By now, our so-called representatives have likely gutted the legislation that 61 percent of Idahoans approved of and gone on to punish us by making it practically impossible to exercise our right to use the ballot initiative in the future.
But there’s something I want to address. One of our so-called leaders, when arguing in favor of expensive and unnecessary restrictions to Medicaid expansion, talked about making sure recipients have “skin in the game.” Unfortunately, this attitude continues to perpetuate a stereotype we cling to as a society because it makes us feel better. We like to think that if you need government aid, like Medicaid, it means you’re lazy, unethical and undeserving of help.
The reality, though, is different. Idaho’s unemployment rate of 3.4 percent is one of the lowest in the nation. In economic-speak, we’re practically at full employment as a state. The idea that there are a bunch of layabouts just waiting to bilk the system is absurd. Plus, most of the people who fall into the coverage gap are already working.
Work requirements are designed to “catch” a very small percentage of people — and this “gotcha” will cost more money and require more bureaucracy. Analysis indicates that the restrictions will make implementation less effective and more expensive. Hardly what I consider “fiscally conservative.” Most people who need this law are already working, so what’s the point of adding more red tape and expense?
Don’t forget that not all workers have access to health insurance plans offered by their employers. The Kaiser Family Foundation reports that only 36.2 percent of private firms in Idaho even offer health coverage to their employees.
The next thing to consider is this: Just because you’re working, it doesn’t mean you can afford to pay for health insurance.
Idaho has some of the lowest wages in the nation. In fact, our wages are so low that, for many workers, it completely erases the low cost of living. Access to affordable healthcare is an important part of financial stability and quality of life, but many people, even if they’re working full-time, can’t afford to pay for health insurance coverage.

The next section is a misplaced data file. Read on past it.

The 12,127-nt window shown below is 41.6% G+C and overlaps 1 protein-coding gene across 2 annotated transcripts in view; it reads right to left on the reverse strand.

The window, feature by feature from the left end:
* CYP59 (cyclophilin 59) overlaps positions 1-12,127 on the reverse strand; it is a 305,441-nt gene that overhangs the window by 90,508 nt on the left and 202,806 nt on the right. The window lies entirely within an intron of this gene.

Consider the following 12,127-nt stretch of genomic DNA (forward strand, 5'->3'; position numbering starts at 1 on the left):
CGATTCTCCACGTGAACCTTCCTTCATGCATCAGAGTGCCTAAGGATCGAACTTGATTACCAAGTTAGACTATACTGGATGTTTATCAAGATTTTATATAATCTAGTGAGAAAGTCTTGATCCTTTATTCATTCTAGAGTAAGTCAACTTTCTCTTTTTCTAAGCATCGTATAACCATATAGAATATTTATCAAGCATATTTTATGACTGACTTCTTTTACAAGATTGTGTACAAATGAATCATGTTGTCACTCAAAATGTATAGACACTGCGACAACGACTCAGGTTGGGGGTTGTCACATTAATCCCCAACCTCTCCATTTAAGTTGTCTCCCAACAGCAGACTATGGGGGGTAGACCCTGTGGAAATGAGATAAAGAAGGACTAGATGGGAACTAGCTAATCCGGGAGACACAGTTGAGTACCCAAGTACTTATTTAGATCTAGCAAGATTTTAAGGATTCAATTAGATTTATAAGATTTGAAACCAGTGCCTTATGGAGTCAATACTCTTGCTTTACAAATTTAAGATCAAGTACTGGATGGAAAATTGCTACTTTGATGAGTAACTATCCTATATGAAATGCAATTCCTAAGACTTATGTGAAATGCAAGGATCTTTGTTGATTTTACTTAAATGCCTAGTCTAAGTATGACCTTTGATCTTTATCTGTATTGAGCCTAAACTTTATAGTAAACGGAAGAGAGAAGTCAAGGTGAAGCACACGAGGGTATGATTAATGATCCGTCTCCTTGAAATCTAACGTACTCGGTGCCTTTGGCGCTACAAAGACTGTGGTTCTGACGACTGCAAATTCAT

In the last two years, as various provisions in the Affordable Care Act have been dismantled, we’ve seen premiums start shooting skyward again, following a period of slower increases. This doesn’t bode well for Idaho workers, especially if our “representatives” insist on making it harder for them to access Medicaid.
The United Way regularly puts out a report of workers who are asset-limited, income-constrained, employed (ALICE). These are folks who are employed, but still have a hard time getting by. In Idaho Falls, 46 percent of the population is considered ALICE or in poverty. That’s nearly half the population of one of our cities struggling to make ends meet, even though they’re working.
Trying to paint these folks as lazy and not having “skin in the game” is disingenuous and it perpetuates the myth that they just “don’t want” healthcare or good jobs. Idahoans are, by and large, hard workers. But, unfortunately, hard work doesn’t guarantee a good wage or benefits in our state.
Needing a little help doesn’t make you lazy or a bad person. In fact, instead of accusing those who need support from our community as being undeserving, we should take to heart the words of someone so many of us claim to follow, “Inasmuch as ye have done it unto one of the least of these my brethren, ye have done it unto me.”